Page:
While much about the Planetarium has remained true to its retro space-age origins (the building still looks like it could take off at warp speed at any moment with Captain Kirk at the helm), McFarlane has reinvigorated the Planetarium’s mission and commitment to outreach since starting as director in 2018. A 1990 alumnus of the University, McFarlane studied English, journalism and secondary education as well as astronomy and astrophysics, which he taught K-12 students in the Washoe County School District for more than 25 years. Forever a fan of science fiction, particularly sci-fi that happens in space, McFarlane believes in the power of imagination to inspire a love of learning. As a teacher, he often incorporated stories of space exploration and otherworldly adventures into his classes. Prior to taking the keys to the Planetarium, McFarlane founded the Challenger Learning Center of Northern Nevada where K-12 students are invited to fly a simulated NASA-based mission to space. When the position to direct the Planetarium opened up, McFarlane believed it to be kismet.

“I’d like to think that in some ways your whole life is preparing you for the adventures that you’re meant to undertake,” McFarlane said. “I came here as a kid and I’ve always loved space. If you’d told me as a kid that one day I’d get to work here, I never would have believed you. I love that I’m able to come back and help other young people experience that passion and that adventure that I got to experience as a young person. For me, it’s a dream job.”

Paul McFarlane stands in front of the dome theater, which is painted to look like the sun.
Paul McFarlane stands in front of the large dome theater. (Photo by Jennifer Kent)

McFarlane brought with him exciting new initiatives as well as a variety of new full-dome movies, including the U.S. premier of “Whale Super Highway,” a breathtaking film that follows the migration of whales through the ocean. In 2020, McFarlane made a graceful pivot to virtual astronomy experiences while the Planetarium was closed in response to the COVID-19 pandemic.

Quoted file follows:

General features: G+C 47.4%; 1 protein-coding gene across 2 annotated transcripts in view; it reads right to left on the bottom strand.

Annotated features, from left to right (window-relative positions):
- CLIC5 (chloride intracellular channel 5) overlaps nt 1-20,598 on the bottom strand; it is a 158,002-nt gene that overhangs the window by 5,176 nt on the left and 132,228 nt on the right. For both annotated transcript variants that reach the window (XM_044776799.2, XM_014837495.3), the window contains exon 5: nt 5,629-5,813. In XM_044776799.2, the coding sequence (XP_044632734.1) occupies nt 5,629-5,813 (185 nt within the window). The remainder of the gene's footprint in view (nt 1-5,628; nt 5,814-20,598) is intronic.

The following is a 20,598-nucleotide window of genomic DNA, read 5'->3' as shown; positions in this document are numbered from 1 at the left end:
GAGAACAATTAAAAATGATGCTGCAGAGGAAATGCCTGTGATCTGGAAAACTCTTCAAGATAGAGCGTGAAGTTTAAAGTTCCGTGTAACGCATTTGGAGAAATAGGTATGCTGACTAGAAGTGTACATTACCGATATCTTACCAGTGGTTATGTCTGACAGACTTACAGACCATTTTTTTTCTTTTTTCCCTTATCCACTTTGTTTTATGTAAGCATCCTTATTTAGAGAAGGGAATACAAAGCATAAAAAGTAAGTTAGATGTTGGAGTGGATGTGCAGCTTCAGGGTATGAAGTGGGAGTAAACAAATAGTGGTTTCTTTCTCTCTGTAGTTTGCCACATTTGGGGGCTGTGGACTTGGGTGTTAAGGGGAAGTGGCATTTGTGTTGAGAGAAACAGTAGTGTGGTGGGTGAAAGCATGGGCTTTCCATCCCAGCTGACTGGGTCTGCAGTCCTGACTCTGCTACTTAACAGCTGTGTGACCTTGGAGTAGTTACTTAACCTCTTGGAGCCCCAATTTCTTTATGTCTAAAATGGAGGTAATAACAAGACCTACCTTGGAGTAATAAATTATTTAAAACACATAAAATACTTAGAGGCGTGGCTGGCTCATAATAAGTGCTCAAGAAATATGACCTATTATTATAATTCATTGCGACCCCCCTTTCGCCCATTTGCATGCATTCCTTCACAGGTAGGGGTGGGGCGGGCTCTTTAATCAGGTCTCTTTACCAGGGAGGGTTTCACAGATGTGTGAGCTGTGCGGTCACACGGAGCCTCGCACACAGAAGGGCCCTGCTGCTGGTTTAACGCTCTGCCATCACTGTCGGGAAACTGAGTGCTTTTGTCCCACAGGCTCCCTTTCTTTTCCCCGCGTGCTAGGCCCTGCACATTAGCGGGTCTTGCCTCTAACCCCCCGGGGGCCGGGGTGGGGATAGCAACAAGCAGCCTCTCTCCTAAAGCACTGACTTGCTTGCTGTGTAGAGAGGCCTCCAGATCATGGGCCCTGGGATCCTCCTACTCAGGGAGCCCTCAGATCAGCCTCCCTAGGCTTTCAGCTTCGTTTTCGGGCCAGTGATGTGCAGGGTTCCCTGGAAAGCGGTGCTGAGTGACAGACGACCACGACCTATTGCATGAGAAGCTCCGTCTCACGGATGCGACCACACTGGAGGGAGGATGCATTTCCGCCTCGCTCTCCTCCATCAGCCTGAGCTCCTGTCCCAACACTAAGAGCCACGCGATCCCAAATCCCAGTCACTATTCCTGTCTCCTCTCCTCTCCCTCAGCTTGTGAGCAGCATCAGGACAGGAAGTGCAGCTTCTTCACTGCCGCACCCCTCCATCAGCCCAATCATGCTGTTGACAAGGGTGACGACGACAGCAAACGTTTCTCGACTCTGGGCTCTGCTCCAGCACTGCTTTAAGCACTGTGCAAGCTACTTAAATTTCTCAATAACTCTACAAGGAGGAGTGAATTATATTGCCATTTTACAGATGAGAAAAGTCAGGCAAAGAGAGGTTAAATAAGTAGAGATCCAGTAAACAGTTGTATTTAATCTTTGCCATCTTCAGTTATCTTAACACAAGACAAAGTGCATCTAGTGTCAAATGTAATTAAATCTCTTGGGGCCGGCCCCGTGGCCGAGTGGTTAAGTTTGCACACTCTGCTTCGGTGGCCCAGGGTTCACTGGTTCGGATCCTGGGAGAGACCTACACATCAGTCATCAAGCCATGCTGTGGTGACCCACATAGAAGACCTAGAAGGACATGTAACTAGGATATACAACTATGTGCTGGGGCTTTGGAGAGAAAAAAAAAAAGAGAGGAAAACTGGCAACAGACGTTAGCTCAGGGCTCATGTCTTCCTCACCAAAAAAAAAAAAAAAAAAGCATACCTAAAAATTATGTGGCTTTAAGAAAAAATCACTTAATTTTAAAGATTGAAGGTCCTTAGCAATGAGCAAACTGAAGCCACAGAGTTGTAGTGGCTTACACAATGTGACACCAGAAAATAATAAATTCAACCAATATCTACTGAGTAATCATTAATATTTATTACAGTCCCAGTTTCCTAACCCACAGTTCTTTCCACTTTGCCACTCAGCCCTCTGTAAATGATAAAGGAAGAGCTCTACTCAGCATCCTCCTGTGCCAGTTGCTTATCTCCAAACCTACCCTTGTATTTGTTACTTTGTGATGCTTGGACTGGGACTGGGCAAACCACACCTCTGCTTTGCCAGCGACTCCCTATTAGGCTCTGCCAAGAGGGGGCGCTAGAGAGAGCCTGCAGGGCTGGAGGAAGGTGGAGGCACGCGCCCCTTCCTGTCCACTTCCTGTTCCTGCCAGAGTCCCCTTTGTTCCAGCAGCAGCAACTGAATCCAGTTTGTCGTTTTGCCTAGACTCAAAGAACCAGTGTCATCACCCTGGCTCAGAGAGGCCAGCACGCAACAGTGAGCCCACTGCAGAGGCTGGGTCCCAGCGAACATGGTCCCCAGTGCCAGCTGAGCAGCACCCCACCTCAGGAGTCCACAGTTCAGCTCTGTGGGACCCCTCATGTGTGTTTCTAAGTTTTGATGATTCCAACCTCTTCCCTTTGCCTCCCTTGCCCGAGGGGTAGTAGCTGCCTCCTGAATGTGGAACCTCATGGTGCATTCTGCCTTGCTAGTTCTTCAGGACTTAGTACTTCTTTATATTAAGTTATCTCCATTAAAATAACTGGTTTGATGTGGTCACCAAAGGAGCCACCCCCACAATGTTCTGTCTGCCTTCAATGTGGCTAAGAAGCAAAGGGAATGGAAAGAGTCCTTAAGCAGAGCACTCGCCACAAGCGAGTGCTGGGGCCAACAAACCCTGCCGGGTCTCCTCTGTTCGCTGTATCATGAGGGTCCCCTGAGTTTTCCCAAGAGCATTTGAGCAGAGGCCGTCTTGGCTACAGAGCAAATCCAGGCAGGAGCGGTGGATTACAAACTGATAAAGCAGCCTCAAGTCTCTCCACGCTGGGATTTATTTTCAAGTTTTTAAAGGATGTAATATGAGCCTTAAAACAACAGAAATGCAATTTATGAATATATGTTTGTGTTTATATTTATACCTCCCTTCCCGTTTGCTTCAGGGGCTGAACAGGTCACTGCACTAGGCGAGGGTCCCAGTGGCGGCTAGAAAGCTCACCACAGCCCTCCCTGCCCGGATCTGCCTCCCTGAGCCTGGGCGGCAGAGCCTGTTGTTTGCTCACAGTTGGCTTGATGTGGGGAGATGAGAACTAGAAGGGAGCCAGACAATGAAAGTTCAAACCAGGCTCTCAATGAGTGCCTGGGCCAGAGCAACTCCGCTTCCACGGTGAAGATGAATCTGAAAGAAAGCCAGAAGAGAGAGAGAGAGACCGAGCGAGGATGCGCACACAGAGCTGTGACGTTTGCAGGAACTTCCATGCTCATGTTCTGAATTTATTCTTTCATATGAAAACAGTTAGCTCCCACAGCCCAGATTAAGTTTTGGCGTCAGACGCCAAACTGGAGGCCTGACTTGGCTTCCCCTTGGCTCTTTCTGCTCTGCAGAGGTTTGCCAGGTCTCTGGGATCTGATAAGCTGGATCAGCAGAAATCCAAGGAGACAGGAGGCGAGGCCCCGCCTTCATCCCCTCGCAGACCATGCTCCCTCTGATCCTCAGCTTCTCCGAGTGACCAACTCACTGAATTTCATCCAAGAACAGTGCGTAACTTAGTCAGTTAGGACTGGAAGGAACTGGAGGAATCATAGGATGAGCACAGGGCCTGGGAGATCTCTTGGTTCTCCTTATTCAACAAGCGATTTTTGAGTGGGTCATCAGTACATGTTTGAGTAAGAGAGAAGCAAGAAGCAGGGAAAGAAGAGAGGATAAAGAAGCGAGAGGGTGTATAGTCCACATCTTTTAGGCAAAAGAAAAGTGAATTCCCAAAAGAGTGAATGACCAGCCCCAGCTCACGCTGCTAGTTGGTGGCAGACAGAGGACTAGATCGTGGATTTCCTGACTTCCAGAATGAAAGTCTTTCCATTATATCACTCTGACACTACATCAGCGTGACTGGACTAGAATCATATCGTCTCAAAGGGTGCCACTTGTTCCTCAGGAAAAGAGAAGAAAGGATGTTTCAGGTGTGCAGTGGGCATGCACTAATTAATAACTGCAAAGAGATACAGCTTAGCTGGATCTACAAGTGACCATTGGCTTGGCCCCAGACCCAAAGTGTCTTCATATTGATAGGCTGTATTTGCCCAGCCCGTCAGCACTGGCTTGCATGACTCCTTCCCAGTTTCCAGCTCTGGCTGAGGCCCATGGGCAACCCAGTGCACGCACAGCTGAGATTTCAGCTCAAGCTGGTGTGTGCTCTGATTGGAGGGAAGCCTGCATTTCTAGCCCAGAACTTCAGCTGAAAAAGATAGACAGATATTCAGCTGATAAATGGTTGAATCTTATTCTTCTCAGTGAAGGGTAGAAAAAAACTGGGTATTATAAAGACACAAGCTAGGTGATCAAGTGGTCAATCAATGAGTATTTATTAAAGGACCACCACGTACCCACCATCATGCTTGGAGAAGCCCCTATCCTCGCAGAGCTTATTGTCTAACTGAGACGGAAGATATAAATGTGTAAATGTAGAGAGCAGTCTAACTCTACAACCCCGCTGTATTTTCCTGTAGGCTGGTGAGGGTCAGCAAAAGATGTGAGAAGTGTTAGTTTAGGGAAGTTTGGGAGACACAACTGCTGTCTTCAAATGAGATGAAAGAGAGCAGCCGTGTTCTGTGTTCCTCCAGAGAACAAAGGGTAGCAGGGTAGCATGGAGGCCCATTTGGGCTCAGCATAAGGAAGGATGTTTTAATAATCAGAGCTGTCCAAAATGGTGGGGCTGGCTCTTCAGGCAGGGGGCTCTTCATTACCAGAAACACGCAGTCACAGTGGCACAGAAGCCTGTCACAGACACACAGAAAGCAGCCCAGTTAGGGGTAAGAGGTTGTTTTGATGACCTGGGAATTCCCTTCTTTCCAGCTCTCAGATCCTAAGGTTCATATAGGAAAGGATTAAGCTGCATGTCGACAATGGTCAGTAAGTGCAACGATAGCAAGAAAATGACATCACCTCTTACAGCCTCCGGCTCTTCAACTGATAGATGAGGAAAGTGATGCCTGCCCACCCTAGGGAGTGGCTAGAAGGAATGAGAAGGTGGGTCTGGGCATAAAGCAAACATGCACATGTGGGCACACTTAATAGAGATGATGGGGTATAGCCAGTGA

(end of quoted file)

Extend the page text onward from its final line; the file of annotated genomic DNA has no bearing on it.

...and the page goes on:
“We were the very first planetarium in the world to partner with a group called Slooh to offer remote access to their telescopes,” McFarlane said. “They have these incredible telescopes located in a UNESCO world heritage site high on top of mountains in the Canary Islands, above a lot of the atmosphere and away from light pollution—one of the best places on Planet Earth to explore the Universe. From the comfort of your couch at home you can have the Universe at your fingertips on a smartphone, a tablet or computer.”

A man works on repainting the dome theater, suspended by ropes.
In 2013, the eggshell-white dome theater was transformed into a brilliant reproduction of the sun by artist Erik Burke. (Photo courtesy of Erik Burke)

With remote access to these telescopes as a Fleischmann Star Walker Space Club member, adults and students from middle through high school are invited to take images for pure pleasure or to perform citizen science experiments looking at double stars, for example, to gather data and potentially have that data published.